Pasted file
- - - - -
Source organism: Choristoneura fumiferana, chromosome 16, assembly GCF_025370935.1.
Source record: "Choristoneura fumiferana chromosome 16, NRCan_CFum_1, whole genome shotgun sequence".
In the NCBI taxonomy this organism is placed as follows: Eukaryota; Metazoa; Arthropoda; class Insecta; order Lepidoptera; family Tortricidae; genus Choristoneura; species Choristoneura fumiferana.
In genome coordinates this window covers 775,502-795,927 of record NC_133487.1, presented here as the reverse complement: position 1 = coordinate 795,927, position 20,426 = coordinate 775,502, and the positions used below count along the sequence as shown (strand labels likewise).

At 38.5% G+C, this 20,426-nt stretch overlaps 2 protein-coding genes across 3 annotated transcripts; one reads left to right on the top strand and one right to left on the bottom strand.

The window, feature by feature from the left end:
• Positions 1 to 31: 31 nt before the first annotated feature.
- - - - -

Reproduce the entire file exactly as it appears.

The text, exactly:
Source organism: Choristoneura fumiferana, chromosome 16, assembly GCF_025370935.1.
Source record: "Choristoneura fumiferana chromosome 16, NRCan_CFum_1, whole genome shotgun sequence".
In the NCBI taxonomy this organism is placed as follows: Eukaryota; Metazoa; Arthropoda; class Insecta; order Lepidoptera; family Tortricidae; genus Choristoneura; species Choristoneura fumiferana.
In genome coordinates this window covers 775,502-795,927 of record NC_133487.1, presented here as the reverse complement: position 1 = coordinate 795,927, position 20,426 = coordinate 775,502, and the positions used below count along the sequence as shown (strand labels likewise).

At 38.5% G+C, this 20,426-nt stretch overlaps 2 protein-coding genes across 3 annotated transcripts; one reads left to right on the top strand and one right to left on the bottom strand.

The window, feature by feature from the left end:
• Positions 1 to 31: 31 nt before the first annotated feature.